The project funding is the primary issue that
The process of resource allocation for IT project funding is the primary issue that Dr. Matulovic faces. Inadequate funding from VWoA’s parent company ($60 Million compared to the $210 Million requested) forced a new prioritization system to determine which IT projects receive funding. The prioritization process is a centralized approach that aims to align the organizational activity with corporate goals and strategy.
The new system is a significant improvement from the previous unstructured debates among executives because it clearly evaluates what and why projects are funded.However, many initiatives do not qualify for funding based on the theoretical nature of the prioritization system. Managers from certain business units are unhappy with the process because they feel they cannot do their job without the requested funding. The new prioritization also meant that the partially completed supply flow project was left underfunded—a project of high importance to VW’s global supply chain. Dr. Matulovic must assess the appropriateness of the new prioritization process and determine how to allocate future IT funding.
The following criteria is recommended to determine the most effective allocation of IT funding: 1. Organizational Benefit: Fund projects that contribute to VW’s corporate goals in North America and on a global scale while helping the organization establish a competitive advantage within the market. 2. Financial Benefit: Fund projects with the highest ROI that will provide revenue growth and/or long-term profitability through efficiency gains and cost savings. 3. Management Support: Allocation of funding is understood and accepted by all management, ensuring commitment to the corporate strategy across the organization. .
Decision Making Input: Allocation process involves representatives from all groups affected by the funding decisions. 5. Long Term Sustainability: Fund projects that are required for VWoA’s sustainability within the industry due to new regulations, competitive activity, or customer demand. Alternatives: 1. Drop lowest ranked goal portfolio – This would eliminate funding to the supply flow project and thus free up a portion of the IT budget.
However, in doing so, VWoA risks creating tension with its parent company due to their globalization initiatives.This will therefore not provide organizational benefit. It limits long-term efficiency gains and does not provide long-term sustainability because it disadvantages VW’s competitive position. Without supply flow representatives, a decision-making input criterion is not met and allocation of funding will not be accepted across the organization. 2.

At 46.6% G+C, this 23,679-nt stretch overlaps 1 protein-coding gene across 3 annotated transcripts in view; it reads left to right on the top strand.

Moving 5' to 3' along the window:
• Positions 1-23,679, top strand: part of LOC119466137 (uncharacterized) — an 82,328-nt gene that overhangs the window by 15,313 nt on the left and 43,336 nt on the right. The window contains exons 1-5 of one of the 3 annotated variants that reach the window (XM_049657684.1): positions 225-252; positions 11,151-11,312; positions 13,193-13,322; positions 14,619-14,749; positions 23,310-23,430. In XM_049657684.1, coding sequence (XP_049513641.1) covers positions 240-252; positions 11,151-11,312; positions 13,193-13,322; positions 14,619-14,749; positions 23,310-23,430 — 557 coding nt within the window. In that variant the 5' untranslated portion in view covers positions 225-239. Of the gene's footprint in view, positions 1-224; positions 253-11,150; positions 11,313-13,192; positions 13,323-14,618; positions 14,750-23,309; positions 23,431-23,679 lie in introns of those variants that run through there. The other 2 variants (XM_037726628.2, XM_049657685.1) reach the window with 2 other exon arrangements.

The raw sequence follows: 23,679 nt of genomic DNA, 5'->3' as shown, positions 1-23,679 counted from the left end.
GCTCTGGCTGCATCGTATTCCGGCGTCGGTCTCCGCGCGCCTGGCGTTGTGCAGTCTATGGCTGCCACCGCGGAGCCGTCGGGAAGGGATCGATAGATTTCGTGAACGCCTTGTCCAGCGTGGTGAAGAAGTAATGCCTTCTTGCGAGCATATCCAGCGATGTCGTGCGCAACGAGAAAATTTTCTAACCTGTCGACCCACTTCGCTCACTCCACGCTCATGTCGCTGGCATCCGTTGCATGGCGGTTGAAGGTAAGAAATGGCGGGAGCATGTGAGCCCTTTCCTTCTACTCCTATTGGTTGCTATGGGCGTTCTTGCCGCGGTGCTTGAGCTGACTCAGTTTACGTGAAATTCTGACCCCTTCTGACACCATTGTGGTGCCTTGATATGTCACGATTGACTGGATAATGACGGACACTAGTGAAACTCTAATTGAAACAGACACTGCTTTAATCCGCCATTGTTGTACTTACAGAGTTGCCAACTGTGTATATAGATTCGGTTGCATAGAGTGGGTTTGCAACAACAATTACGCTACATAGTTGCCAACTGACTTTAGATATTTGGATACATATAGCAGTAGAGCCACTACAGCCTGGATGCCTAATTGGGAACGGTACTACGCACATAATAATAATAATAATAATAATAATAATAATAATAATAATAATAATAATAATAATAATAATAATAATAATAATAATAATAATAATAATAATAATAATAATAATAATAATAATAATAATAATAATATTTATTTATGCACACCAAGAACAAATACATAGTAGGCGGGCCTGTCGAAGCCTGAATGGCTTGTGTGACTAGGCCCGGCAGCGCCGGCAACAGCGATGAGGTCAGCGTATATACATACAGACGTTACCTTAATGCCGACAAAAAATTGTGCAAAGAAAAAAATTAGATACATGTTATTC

Apply Equal percentages of funds to each goal portfolio – This does not fit with the corporate goals that were previously ranked and it challenges the prioritization process.Decision-making will not involve all stakeholders and management will not support such decisions. Financial benefits and long-term sustainability risk being compromised by funding of less critical projects. 3. Cut apart each portfolio and prioritize funding to projects involving the most critical goals – This option better aligns funding allocation with corporate goals. Management will be more supportive based on the increased merit for funding decision and all stakeholders are still incorporated in the decision making process.VWoA is more likely to reap the financial benefits and establish long-term sustainability because funding will not be wasted on initiatives within an enterprise goal that are less critical to the company’s success.
4. Reallocate some enterprise funds to business unit projects: Enterprise projects create value across all business units and reducing funding to such projects compromises the top criterion. It is unlikely the specific business unit projects will provide greater sustainability and financial benefits.Decision-making can still incorporate all stakeholders and management support is possible depending on the allocation process implemented amongst the business unit projects.
It is recommended that Dr. Matulovic pursue option three. This option incorporates all four strategic goals of VWoA while optimizing the limited budget by funding specific projects without wasting money on less critical projects within the goal. Action Plan: Continue with existing allocations for the current year to avoid disruptions to already approved initiatives.To maintain momentum in VWAG’s globalization initiative, Dr.
Matulovic should team up with Klauss and the supply flow unit to make an argument for additional funding from VWAG. The group should emphasize the benefits to the global supply chain position of VW. This project must be re-implemented immediately upon receipt of funding. For next year’s allocation, together, Dr. Matulovic, the ELT and the DBC must establish weightings for each enterprise goal (i. e.
ustomer loyalty – 30%, new vehicle – 19%, stable infrastructure – 18%, pre-owned – 17%, supply flow – 16%). These weightings will allocate the budget amongst the goals. Within each enterprise goal, projects will be evaluated against the above criteria. Projects best meeting the criteria within each goal will be considered most critical. Each goal’s allocated budget will be distributed to its highest ranked projects.
Existing processes for receiving requests from business units can still be used to gather the necessary information for the funding assessment.